To reduce post-transplant relapse, acute myeloid leukemia (AML) type remission induction chemotherapy has been attempted to reduce disease burden before allogeneic hematopoietic cell transplantation (HCT) in patients with advanced myelodysplastic syndrome (MDS). However, the efficacy of induction chemotherapy before HCT is unclear. We retrospectively analyzed the Japanese registration data of 605 adult patients, who had received allogeneic HCT for advanced MDS between 2001 and 2016, to compare the post-transplant relapse between patients who received induction chemotherapy followed by allogeneic HCT and those who received upfront HCT. Propensity score matching identified 230 patients from each cohort. There were no significant differences in overall survival and non-relapse mortality between the two groups. The cumulative incidence of relapse was significantly higher in patients who received induction chemotherapy than those who received upfront HCT. In the subgroup analyses, upfront HCT had a significantly reduced relapse incidence among patients with poor cytogenetics, those with higher international prognostic scoring system at diagnosis, and those who received reduced-intensity conditioning. Our results suggested that AML type remission induction chemotherapy before HCT did not improve post-transplant relapse and survival for adult patients with advanced MDS. Upfront HCT is preferable for patients with a poor karyotype.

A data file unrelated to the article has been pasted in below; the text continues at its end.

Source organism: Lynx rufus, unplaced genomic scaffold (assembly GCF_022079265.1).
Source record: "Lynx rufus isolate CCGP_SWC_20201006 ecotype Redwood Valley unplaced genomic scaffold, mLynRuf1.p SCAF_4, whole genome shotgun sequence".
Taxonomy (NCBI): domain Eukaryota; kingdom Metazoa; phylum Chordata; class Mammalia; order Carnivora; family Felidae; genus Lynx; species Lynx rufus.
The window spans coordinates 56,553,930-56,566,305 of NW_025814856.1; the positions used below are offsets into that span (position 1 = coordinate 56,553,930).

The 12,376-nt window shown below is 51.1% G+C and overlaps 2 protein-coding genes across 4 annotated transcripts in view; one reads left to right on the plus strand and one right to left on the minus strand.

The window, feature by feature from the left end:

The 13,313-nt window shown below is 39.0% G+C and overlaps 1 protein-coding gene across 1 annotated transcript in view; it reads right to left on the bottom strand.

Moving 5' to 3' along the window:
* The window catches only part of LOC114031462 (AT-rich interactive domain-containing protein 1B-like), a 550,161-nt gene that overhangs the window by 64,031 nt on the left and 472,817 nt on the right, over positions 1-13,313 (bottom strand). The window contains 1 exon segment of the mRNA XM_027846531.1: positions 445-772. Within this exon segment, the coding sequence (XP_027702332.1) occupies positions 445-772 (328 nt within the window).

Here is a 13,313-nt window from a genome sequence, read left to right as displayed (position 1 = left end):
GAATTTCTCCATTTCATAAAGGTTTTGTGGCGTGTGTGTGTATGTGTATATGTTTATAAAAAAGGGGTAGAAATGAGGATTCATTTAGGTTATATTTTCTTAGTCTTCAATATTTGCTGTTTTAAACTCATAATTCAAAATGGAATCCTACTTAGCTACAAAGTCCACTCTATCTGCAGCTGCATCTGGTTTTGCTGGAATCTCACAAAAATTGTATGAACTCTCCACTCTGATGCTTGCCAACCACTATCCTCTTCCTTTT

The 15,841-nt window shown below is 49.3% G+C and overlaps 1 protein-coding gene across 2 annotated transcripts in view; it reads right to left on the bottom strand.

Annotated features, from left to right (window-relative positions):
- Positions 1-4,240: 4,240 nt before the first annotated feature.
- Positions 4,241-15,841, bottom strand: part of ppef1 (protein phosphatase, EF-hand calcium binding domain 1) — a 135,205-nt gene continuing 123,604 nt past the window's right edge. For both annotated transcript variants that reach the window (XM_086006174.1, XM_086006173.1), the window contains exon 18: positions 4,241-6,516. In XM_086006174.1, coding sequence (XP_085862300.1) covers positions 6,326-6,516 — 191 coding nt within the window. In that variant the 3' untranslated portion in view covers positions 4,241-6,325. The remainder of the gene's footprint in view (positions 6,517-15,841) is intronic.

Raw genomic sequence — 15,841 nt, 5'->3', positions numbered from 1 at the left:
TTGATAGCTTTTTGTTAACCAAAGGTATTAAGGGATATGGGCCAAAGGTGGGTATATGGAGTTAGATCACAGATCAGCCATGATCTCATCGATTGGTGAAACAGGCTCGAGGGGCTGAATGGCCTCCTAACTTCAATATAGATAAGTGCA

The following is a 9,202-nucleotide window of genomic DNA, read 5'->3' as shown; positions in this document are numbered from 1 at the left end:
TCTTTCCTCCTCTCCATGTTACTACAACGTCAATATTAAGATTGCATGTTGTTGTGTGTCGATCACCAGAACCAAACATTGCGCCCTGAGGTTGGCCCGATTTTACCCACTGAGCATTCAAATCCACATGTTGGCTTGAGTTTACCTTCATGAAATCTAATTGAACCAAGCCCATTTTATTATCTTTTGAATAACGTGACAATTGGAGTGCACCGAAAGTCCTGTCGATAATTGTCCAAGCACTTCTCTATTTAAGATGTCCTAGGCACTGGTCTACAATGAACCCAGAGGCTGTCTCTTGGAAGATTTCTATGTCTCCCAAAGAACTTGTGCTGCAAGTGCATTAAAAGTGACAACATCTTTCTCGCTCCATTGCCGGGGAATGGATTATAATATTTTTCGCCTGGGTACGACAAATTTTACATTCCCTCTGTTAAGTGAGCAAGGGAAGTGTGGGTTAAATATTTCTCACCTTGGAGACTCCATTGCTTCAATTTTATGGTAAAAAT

- allogeneic hematopoietic cell transplantation
- cytoreductive treatment
- induction chemotherapy
- myelodysplastic syndrome
- propensity score matched analysis
ASJC Scopus subject areas
- Cancer Research